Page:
Monday, June 19, 2023, Bengaluru, India
With an industry moving as swiftly as AI, it can be difficult to stay up. Here is a brief recap of the most significant developments in machine learning over the previous week, as well as relevant studies and experiments that we missed.
One could argue that Apple entered the fiercely competitive AI race last week, quite overtly and on purpose. It’s not as if the corporation hadn’t previously indicated that AI was a priority and would receive funding. Apple, however, made it obvious during its WWDC event that AI was the driving force behind many of the innovations in both its upcoming hardware and software.
For instance, iOS 17, which will be released later this year, will use computer vision to recommend recipes for comparable cuisines based on an iPhone photo. Journal, a brand-new interactive diary that generates personalized recommendations based on the usage of other apps, is also powered by AI.
Additionally, iOS 17 will include an improved autocorrect that is backed by an AI model that can more precisely anticipate the words and phrases that a user may use next. It will eventually become customized, learning a user’s most frequently used terms, including funny swear words.
Additionally, AI plays a key role in Apple’s Vision Pro augmented reality headset, particularly FaceTime on Vision Pro. The Vision Pro uses machine learning to produce a virtual avatar of the wearer that can reproduce all of their face contortions, even down to the tension in their muscles and skin.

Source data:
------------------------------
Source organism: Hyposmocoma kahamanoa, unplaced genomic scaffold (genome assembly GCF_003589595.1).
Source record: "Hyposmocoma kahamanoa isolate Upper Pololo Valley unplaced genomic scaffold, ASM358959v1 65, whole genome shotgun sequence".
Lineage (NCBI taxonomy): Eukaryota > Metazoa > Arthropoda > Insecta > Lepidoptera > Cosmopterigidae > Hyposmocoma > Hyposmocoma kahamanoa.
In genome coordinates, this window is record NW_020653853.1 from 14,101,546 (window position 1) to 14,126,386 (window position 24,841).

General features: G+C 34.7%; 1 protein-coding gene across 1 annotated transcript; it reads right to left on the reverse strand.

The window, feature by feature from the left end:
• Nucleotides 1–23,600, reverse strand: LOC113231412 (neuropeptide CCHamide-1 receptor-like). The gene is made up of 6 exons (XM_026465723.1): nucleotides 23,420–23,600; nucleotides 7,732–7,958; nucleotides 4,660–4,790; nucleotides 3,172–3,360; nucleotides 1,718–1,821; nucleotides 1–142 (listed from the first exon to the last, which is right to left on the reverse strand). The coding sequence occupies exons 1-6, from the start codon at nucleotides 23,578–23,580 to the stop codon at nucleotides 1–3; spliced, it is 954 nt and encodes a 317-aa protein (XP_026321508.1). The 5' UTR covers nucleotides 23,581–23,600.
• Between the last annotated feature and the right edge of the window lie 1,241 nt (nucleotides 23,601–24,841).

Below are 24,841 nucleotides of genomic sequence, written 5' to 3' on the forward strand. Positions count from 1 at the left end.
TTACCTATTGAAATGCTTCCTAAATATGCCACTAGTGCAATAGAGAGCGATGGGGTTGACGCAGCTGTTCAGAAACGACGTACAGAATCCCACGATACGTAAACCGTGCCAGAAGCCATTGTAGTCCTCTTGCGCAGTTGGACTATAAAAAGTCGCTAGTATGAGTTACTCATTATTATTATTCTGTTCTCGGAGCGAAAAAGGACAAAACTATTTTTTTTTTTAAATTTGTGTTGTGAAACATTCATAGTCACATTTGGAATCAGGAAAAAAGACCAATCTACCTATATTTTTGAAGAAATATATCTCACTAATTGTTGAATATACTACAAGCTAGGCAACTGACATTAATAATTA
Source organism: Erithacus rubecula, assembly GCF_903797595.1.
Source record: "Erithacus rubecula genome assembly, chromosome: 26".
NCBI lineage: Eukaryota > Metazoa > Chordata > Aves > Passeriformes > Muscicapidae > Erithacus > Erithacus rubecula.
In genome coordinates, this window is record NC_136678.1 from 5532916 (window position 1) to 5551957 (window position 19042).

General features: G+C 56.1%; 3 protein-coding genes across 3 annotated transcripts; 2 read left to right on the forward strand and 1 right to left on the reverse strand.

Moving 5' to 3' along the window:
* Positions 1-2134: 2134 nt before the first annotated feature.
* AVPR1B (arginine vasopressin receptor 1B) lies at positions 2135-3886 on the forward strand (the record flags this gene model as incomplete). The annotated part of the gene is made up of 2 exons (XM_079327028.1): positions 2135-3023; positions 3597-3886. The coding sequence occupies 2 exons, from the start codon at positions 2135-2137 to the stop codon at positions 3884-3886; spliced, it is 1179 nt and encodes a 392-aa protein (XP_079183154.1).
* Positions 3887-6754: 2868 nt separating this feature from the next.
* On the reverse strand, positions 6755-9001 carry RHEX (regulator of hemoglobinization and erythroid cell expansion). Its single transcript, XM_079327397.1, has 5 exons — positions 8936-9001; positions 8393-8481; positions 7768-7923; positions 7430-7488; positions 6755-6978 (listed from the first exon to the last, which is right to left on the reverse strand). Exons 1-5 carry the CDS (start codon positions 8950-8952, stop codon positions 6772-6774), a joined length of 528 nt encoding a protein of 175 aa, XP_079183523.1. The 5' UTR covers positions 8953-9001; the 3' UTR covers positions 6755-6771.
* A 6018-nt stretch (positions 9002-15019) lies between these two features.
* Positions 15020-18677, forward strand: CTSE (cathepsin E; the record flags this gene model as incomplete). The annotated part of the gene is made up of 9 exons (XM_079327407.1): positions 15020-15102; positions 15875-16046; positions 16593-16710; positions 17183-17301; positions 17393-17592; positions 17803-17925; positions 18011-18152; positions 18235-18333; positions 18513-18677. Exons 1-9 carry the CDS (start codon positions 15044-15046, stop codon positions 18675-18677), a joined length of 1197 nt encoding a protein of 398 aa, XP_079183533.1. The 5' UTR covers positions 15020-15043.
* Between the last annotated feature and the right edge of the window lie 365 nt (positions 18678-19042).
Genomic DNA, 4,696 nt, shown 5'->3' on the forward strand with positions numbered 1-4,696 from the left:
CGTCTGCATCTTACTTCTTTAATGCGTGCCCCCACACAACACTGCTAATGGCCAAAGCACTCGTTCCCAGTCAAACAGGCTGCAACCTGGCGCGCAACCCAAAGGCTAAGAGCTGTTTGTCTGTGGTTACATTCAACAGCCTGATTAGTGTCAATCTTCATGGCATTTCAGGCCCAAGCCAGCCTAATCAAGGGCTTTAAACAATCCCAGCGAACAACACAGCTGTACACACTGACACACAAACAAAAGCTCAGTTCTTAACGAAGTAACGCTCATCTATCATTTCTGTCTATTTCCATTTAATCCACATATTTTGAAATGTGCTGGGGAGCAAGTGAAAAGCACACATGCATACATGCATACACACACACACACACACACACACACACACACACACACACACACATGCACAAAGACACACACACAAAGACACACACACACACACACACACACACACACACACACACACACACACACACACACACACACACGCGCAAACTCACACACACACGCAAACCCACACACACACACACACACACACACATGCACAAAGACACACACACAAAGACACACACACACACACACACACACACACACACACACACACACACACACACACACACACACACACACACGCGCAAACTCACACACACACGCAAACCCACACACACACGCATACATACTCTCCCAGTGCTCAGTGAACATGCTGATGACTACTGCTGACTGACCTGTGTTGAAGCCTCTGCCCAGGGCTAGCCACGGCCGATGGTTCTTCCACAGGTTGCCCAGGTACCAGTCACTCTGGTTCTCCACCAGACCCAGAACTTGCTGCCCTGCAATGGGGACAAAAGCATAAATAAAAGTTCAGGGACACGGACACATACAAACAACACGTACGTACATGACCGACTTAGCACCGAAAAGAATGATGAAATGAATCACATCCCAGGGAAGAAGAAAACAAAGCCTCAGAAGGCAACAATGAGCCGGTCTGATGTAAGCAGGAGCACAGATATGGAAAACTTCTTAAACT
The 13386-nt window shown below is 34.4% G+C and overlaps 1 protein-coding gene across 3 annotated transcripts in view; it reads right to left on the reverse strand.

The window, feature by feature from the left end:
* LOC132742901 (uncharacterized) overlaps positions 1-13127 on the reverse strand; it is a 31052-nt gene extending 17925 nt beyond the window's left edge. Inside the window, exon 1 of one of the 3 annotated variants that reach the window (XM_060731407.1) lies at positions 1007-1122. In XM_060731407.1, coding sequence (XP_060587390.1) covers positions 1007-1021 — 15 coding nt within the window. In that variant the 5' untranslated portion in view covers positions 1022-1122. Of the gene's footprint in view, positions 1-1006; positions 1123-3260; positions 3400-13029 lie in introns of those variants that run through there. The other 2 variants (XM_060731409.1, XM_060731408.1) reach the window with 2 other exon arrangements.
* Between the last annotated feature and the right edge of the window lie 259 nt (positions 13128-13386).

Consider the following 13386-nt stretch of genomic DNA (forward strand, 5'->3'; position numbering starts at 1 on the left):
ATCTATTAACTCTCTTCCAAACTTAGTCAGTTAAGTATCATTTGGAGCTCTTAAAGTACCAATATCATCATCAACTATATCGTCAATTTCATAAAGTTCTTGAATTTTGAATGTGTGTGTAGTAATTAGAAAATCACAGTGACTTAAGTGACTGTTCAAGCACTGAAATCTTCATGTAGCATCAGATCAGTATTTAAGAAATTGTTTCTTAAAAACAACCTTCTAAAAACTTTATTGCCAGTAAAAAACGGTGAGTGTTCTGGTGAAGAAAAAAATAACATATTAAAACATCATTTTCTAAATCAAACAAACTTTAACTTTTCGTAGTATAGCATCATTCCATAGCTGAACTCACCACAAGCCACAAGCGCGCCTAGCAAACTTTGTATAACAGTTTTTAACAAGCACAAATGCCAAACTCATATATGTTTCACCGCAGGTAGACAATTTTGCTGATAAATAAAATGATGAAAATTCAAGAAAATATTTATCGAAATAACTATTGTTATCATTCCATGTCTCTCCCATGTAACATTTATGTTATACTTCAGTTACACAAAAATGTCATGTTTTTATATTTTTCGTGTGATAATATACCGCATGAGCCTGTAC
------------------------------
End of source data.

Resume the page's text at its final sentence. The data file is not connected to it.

The most popular branch of artificial intelligence right now, generative AI, might not be it. Apple’s goal, though, seems to have been to mount a comeback of sorts, to prove that it shouldn’t be underestimated after years of unsuccessful machine learning programs, from the lacklustre Siri to the troubled self-driving car.
Strengthening your image is more than just a sales tactic. The Information revealed that brilliant machine learning experts, including a team that had been working on the kind of technology powering OpenAI’s ChatGPT, departed Apple for better opportunities as a result of Apple’s historical underperformance in AI.
It seems like a crucial step for Apple to demonstrate its commitment to AI by releasing goods with AI built-in, and it’s a standard that some of its rivals have recently fallen short of. (Meta, I’m looking at you.) It appears that Apple made progress last week, although it wasn’t especially vocal about it.
The other noteworthy AI news stories from the last few days are listed below:
- To compete with Google, Meta produces a music generator. Unlike Google, however, Meta made the music generator open source. A word description can be converted into around 12 seconds of audio using MusicGen, a music-generating application from Meta.
- A “global” summit on AI safety will be held this fall, the U.K. government announced last week. In response, OpenAI, Google DeepMind, and Anthropic have agreed to give researchers “early or priority access” to their AI models to help with evaluation and safety research.
- More funding for corporate AI: Last week, Cohere, a company building an ecosystem of AI models for businesses, reported that it had raised $270 million as part of its Series C round, demonstrating that there is plenty of money available for generative AI startups.
[Source of Information : Techcrunch.com]